Buying a HDB Resale Flat
Things To Consider
You must have other forms of savings or investments apart from your home
The CPF system, originally conceived as a form of retirement savings, is now used by many people who empty their Ordinary Accounts to pay for their homes. There are many others who don’t bother to invest even when they’ve built up a sizeable amount of savings, because they intend to spend it on their first home.
While property in Singapore is indeed expensive, don’t make the mistake of thinking that owning a big, expensive place automatically means you can retire whenever you like.
Property isn’t the get-rich-quick investment vehicle it used to be. You must have savings and investments outside of your home. Don’t put all your eggs into one basket, especially if that basket is an old HDB resale flat.
Try to get a higher return on investment from your property purchase
You can expect the value of your property to fall sharply when the lease is nearing its conclusion. Loan restrictions will reduce the pool of buyers available to you, and if you don’t manage to sell it at too big of a loss, your only hope will be to pray that the flat will be selected for En Bloc.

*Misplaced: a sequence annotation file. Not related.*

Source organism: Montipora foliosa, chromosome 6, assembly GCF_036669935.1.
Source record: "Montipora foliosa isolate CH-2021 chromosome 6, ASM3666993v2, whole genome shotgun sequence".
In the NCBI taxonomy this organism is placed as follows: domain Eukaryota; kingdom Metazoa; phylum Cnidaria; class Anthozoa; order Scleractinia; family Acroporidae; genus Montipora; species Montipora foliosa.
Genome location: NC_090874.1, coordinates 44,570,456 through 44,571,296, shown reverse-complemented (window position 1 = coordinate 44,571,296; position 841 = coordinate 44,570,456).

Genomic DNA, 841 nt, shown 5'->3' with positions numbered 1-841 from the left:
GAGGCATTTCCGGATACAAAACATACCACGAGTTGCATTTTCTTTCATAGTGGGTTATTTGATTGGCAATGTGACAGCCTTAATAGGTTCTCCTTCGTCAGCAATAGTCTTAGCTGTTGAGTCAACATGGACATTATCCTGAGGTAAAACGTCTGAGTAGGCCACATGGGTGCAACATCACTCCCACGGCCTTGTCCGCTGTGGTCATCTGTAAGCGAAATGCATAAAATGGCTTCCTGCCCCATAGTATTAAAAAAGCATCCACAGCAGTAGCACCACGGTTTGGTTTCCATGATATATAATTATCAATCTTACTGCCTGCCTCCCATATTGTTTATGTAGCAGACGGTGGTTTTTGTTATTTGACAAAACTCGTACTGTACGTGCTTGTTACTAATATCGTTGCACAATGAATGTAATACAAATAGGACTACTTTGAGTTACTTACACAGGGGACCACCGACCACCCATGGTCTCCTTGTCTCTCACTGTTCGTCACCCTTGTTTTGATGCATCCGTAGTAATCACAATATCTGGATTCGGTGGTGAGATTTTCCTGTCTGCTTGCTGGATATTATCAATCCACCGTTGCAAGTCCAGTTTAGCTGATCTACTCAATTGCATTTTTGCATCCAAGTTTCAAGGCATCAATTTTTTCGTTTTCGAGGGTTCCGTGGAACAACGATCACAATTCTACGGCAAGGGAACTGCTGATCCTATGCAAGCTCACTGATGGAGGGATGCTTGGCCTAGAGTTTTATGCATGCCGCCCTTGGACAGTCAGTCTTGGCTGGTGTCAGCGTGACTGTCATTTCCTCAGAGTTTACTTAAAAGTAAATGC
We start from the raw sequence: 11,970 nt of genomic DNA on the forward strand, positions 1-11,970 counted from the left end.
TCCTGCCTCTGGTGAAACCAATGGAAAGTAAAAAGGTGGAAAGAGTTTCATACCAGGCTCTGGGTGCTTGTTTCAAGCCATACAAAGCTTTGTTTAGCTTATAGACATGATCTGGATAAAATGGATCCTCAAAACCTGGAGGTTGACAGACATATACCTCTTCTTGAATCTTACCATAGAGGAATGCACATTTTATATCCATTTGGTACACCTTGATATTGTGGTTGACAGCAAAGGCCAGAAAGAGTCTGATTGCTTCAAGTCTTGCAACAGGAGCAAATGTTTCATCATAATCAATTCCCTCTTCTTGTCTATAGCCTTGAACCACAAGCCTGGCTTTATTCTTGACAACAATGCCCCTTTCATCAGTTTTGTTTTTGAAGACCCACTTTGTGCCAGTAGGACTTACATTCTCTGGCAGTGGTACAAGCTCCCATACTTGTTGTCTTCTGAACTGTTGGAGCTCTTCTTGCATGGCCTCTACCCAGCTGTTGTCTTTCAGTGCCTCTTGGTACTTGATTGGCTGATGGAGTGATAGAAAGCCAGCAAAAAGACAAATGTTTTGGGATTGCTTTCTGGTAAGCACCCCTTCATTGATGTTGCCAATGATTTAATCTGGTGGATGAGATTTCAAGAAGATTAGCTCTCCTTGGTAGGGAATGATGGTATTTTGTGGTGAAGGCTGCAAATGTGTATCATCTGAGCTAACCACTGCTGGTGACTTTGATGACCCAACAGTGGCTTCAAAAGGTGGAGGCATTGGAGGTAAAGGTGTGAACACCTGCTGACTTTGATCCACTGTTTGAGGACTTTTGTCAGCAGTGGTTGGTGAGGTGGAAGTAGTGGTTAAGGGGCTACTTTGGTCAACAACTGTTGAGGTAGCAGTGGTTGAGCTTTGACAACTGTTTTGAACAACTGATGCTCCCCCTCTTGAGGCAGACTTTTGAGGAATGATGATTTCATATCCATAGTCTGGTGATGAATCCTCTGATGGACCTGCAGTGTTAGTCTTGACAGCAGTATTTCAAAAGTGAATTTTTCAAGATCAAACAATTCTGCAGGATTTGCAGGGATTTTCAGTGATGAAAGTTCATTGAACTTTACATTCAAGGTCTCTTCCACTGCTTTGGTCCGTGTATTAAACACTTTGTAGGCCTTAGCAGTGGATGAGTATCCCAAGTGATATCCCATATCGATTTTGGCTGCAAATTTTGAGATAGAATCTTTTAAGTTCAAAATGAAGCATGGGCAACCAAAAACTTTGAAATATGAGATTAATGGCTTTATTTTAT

That isn’t to say that you can’t raise your return on investment, even for an old flat. There are other ways to monetise your home, such as by renting out spare bedrooms in your flat.
You also want to try to maximise the amount of housing grants you qualify for as a proportion of the sale price of the flat. Remember that having your parents live with you or within 4km of your new flat will tack on an extra $20,000 to the grants you receive. And as the grants are pegged to income, you might want to apply early on, when your income is lower.
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